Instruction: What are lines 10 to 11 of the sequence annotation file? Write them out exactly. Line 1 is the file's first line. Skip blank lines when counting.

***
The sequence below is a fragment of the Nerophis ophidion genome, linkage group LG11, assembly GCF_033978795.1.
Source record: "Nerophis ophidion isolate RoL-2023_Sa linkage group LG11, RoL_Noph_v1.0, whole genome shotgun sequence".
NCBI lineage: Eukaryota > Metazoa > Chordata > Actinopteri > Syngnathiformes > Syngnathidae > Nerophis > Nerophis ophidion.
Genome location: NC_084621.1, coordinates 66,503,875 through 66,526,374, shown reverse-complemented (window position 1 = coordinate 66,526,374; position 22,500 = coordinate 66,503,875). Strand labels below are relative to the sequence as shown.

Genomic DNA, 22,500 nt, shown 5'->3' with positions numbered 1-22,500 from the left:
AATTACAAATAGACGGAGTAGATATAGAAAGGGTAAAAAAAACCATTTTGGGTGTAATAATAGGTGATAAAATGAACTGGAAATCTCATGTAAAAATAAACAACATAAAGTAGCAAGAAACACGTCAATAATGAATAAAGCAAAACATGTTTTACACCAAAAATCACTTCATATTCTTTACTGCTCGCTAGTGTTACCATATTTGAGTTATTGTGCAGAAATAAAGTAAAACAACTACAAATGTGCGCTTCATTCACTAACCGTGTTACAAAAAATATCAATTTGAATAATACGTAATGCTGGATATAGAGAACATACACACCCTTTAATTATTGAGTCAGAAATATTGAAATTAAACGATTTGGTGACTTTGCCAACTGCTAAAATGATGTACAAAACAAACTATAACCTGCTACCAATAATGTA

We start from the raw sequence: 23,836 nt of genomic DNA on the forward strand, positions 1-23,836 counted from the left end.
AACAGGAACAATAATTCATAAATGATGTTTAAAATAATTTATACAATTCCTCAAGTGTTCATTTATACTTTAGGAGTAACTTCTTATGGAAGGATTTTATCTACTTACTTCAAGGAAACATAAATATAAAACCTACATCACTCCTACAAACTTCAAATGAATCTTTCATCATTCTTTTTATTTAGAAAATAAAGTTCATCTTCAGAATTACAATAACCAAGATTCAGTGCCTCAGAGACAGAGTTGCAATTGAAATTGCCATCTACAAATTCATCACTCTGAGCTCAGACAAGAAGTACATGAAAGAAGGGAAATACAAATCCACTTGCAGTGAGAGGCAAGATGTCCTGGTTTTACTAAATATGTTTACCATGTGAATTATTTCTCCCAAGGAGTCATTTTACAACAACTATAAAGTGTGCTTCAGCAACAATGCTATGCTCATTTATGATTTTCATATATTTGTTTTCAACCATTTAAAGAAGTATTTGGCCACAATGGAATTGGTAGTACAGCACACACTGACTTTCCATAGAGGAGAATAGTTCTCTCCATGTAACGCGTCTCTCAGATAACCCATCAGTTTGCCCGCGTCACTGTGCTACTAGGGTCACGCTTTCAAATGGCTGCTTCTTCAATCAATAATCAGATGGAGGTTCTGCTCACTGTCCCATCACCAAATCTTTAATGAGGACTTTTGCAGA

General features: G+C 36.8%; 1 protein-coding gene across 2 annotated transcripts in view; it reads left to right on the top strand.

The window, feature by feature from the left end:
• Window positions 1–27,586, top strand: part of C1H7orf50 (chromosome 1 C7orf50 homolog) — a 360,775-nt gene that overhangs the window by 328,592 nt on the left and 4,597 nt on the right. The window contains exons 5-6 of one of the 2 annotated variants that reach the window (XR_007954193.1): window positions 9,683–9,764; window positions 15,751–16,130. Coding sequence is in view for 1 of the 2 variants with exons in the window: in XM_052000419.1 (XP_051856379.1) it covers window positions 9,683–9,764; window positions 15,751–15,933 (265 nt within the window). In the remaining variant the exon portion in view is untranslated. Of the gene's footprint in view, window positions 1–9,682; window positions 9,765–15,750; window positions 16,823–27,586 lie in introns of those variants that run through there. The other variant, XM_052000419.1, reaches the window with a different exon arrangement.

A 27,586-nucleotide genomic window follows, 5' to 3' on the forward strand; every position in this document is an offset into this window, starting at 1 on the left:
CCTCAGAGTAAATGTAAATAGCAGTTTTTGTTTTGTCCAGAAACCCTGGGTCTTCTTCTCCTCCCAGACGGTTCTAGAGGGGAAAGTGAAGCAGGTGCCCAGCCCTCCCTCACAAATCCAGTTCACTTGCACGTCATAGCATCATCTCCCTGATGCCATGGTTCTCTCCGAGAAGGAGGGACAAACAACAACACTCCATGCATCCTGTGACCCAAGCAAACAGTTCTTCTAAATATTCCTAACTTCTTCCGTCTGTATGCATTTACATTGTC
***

The window, feature by feature from the left end:
• Window positions 1–27,586, top strand: part of C1H7orf50 (chromosome 1 C7orf50 homolog) — a 360,775-nt gene that overhangs the window by 328,592 nt on the left and 4,597 nt on the right. The window contains exons 5-6 of one of the 2 annotated variants that reach the window (XR_007954193.1): window positions 9,683–9,764; window positions 15,751–16,130. Coding sequence is in view for 1 of the 2 variants with exons in the window: in XM_052000419.1 (XP_051856379.1) it covers window positions 9,683–9,764; window positions 15,751–15,933 (265 nt within the window). In the remaining variant the exon portion in view is untranslated. Of the gene's footprint in view, window positions 1–9,682; window positions 9,765–15,750; window positions 16,823–27,586 lie in introns of those variants that run through there. The other variant, XM_052000419.1, reaches the window with a different exon arrangement.